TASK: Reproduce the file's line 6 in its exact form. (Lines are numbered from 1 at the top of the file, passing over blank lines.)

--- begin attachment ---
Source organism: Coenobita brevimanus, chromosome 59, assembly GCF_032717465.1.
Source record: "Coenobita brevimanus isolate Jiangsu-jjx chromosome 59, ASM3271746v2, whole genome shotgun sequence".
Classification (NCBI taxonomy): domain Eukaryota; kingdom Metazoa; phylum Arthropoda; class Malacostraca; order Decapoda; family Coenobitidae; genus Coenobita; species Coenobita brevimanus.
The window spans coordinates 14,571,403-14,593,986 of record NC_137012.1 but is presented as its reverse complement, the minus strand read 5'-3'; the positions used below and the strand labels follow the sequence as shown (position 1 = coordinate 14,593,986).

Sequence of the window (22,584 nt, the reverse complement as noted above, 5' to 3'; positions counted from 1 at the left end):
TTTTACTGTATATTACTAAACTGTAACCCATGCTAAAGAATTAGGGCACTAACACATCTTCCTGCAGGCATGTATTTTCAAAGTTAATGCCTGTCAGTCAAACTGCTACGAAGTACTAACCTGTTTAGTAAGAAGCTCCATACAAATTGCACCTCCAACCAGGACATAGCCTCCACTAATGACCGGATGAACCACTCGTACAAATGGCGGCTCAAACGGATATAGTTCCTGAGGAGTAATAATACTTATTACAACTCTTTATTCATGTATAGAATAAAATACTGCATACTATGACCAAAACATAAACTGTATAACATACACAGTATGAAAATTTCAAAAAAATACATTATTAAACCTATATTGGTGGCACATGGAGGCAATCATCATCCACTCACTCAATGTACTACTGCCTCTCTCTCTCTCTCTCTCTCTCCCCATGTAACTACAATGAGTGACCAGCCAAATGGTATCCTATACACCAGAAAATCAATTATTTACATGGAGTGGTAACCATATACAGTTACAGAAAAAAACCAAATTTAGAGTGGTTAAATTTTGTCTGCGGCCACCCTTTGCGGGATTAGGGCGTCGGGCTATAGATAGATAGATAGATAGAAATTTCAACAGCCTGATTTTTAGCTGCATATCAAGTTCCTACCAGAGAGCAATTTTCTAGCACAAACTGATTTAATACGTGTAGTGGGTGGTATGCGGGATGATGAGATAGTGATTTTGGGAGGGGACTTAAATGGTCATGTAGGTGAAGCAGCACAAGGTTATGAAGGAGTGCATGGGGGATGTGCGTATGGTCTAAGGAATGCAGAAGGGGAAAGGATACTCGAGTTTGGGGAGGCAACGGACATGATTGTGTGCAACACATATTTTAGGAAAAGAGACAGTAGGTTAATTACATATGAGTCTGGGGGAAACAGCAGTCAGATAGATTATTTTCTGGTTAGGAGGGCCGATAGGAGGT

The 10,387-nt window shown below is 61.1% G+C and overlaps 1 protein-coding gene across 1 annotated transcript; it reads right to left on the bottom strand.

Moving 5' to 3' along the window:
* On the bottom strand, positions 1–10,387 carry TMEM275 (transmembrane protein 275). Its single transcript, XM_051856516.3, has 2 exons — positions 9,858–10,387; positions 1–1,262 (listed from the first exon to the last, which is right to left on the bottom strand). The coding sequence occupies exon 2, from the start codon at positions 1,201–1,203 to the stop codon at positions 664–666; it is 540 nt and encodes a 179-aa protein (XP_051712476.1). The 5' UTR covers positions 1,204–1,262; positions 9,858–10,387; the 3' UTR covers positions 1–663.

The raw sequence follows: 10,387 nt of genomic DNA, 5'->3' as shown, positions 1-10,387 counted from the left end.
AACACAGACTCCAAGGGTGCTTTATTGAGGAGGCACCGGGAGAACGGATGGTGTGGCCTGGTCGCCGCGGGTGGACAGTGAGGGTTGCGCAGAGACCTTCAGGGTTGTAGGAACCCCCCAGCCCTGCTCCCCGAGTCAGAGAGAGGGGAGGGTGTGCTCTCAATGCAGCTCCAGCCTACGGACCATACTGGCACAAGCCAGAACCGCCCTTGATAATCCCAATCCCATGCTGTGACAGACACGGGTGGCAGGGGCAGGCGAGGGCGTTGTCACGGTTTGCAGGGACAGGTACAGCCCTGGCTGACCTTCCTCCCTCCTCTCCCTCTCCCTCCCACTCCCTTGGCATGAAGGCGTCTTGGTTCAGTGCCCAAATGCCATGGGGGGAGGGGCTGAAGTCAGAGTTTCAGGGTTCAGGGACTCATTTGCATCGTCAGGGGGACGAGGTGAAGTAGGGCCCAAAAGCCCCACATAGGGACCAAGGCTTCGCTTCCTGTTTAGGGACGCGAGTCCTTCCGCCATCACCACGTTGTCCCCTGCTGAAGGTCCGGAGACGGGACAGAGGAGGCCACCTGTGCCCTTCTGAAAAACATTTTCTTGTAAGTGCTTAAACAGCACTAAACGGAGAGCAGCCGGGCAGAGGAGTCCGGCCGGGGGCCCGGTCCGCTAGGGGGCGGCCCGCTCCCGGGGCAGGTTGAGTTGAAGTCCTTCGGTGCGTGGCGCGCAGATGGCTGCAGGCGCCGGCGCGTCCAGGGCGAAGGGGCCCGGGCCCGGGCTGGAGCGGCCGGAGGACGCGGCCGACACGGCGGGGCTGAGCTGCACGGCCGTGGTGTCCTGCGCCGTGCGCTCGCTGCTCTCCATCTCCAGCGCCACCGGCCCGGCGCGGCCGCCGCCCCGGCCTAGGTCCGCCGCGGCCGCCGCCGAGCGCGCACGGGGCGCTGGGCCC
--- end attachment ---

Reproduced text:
TTTTACTGTATATTACTAAACTGTAACCCATGCTAAAGAATTAGGGCACTAACACATCTTCCTGCAGGCATGTATTTTCAAAGTTAATGCCTGTCAGTCAAACTGCTACGAAGTACTAACCTGTTTAGTAAGAAGCTCCATACAAATTGCACCTCCAACCAGGACATAGCCTCCACTAATGACCGGATGAACCACTCGTACAAATGGCGGCTCAAACGGATATAGTTCCTGAGGAGTAATAATACTTATTACAACTCTTTATTCATGTATAGAATAAAATACTGCATACTATGACCAAAACATAAACTGTATAACATACACAGTATGAAAATTTCAAAAAAATACATTATTAAACCTATATTGGTGGCACATGGAGGCAATCATCATCCACTCACTCAATGTACTACTGCCTCTCTCTCTCTCTCTCTCTCTCCCCATGTAACTACAATGAGTGACCAGCCAAATGGTATCCTATACACCAGAAAATCAATTATTTACATGGAGTGGTAACCATATACAGTTACAGAAAAAAACCAAATTTAGAGTGGTTAAATTTTGTCTGCGGCCACCCTTTGCGGGATTAGGGCGTCGGGCTATAGATAGATAGATAGATAGAAATTTCAACAGCCTGATTTTTAGCTGCATATCAAGTTCCTACCAGAGAGCAATTTTCTAGCACAAACTGATTTAATACGTGTAGTGGGTGGTATGCGGGATGATGAGATAGTGATTTTGGGAGGGGACTTAAATGGTCATGTAGGTGAAGCAGCACAAGGTTATGAAGGAGTGCATGGGGGATGTGCGTATGGTCTAAGGAATGCAGAAGGGGAAAGGATACTCGAGTTTGGGGAGGCAACGGACATGATTGTGTGCAACACATATTTTAGGAAAAGAGACAGTAGGTTAATTACATATGAGTCTGGGGGAAACAGCAGTCAGATAGATTATTTTCTGGTTAGGAGGGCCGATAGGAGGT